Nail-biting countdown to Sunday's big contest...for UK's bell-ringers

For centuries the tolling of bells has heralded moments of national togetherness: the end of wars, the crowning of monarchs and the celebration of royal nuptials. But this weekend, the chimes emanating from a Victorian parish church in Melbourne, Derbyshire, will have nothing to do with England's exploits on a football field in distant Kiev.

Yet for those who inhabit the world of elite campanology, the staging of the 37th national 12-bell striking contest will be as keenly observed and the battle as hard fought as that undertaken by Roy Hodgson's men in Ukraine on Sunday.

Ten teams will compete for the honour of being the 2012 winners of the Taylor Trophy. The red-hot favourites are Birmingham but challengers from some of England's finest churches from St Paul's to Exeter, York to Oxford, will be doing their utmost to upset the bookies.

Unlike Uefa, which is refusing to deploy goal-line technology, the centuries-old pastime cannot be accused of failing to move with the times. This year's contest will be largely judged by HawkEar, a hi-tech listening device that will mark each band for their accuracy in performing the demonstration piece.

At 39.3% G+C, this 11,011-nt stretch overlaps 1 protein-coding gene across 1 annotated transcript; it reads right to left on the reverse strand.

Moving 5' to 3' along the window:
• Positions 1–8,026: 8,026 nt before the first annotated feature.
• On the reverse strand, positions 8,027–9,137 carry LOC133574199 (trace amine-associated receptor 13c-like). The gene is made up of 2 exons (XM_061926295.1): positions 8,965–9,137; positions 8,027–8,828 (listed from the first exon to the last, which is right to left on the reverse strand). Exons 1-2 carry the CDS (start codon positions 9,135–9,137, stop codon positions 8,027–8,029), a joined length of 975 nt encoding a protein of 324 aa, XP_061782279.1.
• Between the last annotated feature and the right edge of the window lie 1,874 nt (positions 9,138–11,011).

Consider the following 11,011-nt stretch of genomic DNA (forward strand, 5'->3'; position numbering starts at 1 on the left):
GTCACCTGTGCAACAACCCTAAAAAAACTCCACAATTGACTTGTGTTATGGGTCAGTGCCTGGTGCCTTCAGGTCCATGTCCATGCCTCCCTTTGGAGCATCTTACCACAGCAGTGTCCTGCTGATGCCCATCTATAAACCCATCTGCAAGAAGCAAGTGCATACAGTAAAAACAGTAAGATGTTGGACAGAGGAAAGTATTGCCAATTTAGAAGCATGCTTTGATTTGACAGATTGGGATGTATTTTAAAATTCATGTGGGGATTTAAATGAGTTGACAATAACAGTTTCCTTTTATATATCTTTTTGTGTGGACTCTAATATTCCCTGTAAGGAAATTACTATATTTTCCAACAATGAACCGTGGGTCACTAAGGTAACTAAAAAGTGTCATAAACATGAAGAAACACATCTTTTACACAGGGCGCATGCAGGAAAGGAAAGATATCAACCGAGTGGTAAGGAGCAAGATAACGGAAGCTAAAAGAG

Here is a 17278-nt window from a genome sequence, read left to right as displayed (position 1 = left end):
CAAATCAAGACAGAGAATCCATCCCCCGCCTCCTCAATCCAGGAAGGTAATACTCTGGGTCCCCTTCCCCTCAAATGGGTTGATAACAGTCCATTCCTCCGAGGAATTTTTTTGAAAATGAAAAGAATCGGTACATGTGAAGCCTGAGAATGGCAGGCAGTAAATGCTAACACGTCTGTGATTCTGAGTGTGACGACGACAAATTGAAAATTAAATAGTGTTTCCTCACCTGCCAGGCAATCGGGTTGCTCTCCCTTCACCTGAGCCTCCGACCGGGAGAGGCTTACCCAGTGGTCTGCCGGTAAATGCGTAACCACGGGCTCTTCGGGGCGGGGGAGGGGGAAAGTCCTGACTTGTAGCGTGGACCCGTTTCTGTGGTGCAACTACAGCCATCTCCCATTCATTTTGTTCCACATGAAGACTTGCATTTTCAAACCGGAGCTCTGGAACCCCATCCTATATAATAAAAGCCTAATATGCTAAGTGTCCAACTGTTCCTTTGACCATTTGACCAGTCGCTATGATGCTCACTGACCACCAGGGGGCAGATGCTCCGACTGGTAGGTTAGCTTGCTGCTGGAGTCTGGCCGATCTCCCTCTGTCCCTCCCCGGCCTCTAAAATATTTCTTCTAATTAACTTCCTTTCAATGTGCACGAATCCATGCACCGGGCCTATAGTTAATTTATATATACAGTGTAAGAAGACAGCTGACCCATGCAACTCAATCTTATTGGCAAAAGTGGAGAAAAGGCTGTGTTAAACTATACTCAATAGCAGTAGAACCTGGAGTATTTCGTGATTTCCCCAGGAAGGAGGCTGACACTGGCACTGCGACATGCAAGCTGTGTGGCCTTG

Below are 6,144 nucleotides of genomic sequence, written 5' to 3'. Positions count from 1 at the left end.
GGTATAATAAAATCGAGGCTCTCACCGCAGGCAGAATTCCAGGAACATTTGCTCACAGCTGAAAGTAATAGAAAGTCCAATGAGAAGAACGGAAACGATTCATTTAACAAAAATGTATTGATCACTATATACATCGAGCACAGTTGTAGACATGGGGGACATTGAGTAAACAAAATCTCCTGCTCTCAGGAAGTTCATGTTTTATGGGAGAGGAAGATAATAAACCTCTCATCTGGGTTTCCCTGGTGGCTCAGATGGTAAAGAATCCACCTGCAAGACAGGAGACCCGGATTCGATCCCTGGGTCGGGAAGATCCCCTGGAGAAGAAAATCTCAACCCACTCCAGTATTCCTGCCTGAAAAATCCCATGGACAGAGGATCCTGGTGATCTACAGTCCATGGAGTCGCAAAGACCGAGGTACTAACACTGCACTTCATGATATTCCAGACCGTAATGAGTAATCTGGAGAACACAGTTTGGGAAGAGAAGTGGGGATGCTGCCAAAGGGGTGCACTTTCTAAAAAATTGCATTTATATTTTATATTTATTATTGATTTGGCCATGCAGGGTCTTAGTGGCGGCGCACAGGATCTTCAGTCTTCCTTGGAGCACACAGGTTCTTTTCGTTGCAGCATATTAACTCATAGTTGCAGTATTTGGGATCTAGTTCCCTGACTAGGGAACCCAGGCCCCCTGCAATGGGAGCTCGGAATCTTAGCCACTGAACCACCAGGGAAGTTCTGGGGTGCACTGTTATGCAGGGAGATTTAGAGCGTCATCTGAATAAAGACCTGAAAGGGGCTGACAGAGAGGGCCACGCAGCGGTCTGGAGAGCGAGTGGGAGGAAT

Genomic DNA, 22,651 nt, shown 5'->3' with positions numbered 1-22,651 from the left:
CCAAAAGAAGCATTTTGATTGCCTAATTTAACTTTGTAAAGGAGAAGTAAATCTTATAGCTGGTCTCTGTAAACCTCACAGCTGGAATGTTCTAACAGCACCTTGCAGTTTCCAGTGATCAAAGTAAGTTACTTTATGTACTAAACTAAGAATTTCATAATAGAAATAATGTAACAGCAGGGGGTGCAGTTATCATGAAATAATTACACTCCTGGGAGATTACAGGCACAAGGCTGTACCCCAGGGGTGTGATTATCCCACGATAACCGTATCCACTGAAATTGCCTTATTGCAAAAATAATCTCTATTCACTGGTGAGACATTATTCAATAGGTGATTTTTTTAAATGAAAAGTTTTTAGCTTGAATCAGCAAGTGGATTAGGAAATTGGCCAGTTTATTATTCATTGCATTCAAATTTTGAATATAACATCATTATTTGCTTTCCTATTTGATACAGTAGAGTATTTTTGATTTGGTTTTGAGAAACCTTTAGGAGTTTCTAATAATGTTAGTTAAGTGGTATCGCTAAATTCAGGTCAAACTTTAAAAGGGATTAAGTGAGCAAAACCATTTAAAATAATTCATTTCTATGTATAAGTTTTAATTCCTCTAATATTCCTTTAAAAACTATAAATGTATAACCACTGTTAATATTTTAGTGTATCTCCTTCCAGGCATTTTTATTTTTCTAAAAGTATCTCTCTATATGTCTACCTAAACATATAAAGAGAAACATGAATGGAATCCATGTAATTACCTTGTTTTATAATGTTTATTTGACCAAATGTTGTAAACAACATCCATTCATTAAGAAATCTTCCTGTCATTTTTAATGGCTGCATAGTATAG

The development has proved popular with ringers, said competition chairman Peter Sanderson. "As the standard has increased, it has become more and more difficult for the judges to separate the teams," he said.

Each band will be given 30 minutes to perform the test piece Stedman Cinques. and their efforts will be streamed live on the internet.

According to Tim Everett of the Melbourne 12-bell band, which is playing in its home tower, the music represents a complex "knitting pattern" that will put each of the hopefuls the opportunity to showcase their skills.

"It is not just about getting the notes in the right order: it is getting it so that the striking is perfect so it seems like a machine without any gaps," he said

But although there have been reports in the past of gamesmanship – such as deliberately leaving the bell ropes up out of reach of rivals – all are anticipating a convivial mood. It is a pretty friendly atmosphere, said the 47-year-old accountant, "but everybody wants to do as well as they can".

Competitive bell ringing remains as popular as ever, say supporters. Ringing also remains a central feature of our national way of celebration. Earlier this month a 12-hour cascade was rung to celebrate the Queen's Diamond Jubilee. In July, bells will again be sounded across the whole country to mark the start of the Olympics.

"The appeal is that in many ways it has remained unchanged for centuries," said Mr Sanderson, 51, who has been ringing since he was seven.

And, of course, whatever happens in Ukraine, on this occasion the winning team will definitely be English.

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